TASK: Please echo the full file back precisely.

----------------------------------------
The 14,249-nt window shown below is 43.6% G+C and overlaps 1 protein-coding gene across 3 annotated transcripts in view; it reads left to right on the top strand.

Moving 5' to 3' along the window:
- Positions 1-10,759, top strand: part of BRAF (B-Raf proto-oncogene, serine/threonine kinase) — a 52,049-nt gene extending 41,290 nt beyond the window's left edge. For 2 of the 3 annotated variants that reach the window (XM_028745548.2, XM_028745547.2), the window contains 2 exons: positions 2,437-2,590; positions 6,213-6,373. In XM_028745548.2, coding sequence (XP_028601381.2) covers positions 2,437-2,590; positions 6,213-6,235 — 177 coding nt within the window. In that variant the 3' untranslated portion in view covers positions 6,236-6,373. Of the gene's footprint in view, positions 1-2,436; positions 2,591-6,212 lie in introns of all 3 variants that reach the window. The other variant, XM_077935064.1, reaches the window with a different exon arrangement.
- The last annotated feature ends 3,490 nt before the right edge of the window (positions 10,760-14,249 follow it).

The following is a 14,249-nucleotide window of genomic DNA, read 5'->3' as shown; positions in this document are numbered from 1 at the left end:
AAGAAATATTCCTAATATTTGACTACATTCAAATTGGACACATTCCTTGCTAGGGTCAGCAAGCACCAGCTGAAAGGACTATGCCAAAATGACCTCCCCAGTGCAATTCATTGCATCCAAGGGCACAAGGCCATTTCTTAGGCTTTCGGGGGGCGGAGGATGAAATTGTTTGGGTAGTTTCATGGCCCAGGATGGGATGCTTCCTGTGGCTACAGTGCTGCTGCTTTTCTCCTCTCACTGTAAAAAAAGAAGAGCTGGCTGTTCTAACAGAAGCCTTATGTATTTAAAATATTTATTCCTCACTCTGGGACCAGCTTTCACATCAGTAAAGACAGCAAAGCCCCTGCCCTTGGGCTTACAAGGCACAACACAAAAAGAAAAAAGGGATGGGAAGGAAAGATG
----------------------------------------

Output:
The 14,249-nt window shown below is 43.6% G+C and overlaps 1 protein-coding gene across 3 annotated transcripts in view; it reads left to right on the top strand.

Moving 5' to 3' along the window:
- Positions 1-10,759, top strand: part of BRAF (B-Raf proto-oncogene, serine/threonine kinase) — a 52,049-nt gene extending 41,290 nt beyond the window's left edge. For 2 of the 3 annotated variants that reach the window (XM_028745548.2, XM_028745547.2), the window contains 2 exons: positions 2,437-2,590; positions 6,213-6,373. In XM_028745548.2, coding sequence (XP_028601381.2) covers positions 2,437-2,590; positions 6,213-6,235 — 177 coding nt within the window. In that variant the 3' untranslated portion in view covers positions 6,236-6,373. Of the gene's footprint in view, positions 1-2,436; positions 2,591-6,212 lie in introns of all 3 variants that reach the window. The other variant, XM_077935064.1, reaches the window with a different exon arrangement.
- The last annotated feature ends 3,490 nt before the right edge of the window (positions 10,760-14,249 follow it).

The following is a 14,249-nucleotide window of genomic DNA, read 5'->3' as shown; positions in this document are numbered from 1 at the left end:
AAGAAATATTCCTAATATTTGACTACATTCAAATTGGACACATTCCTTGCTAGGGTCAGCAAGCACCAGCTGAAAGGACTATGCCAAAATGACCTCCCCAGTGCAATTCATTGCATCCAAGGGCACAAGGCCATTTCTTAGGCTTTCGGGGGGCGGAGGATGAAATTGTTTGGGTAGTTTCATGGCCCAGGATGGGATGCTTCCTGTGGCTACAGTGCTGCTGCTTTTCTCCTCTCACTGTAAAAAAAGAAGAGCTGGCTGTTCTAACAGAAGCCTTATGTATTTAAAATATTTATTCCTCACTCTGGGACCAGCTTTCACATCAGTAAAGACAGCAAAGCCCCTGCCCTTGGGCTTACAAGGCACAACACAAAAAGAAAAAAGGGATGGGAAGGAAAGATG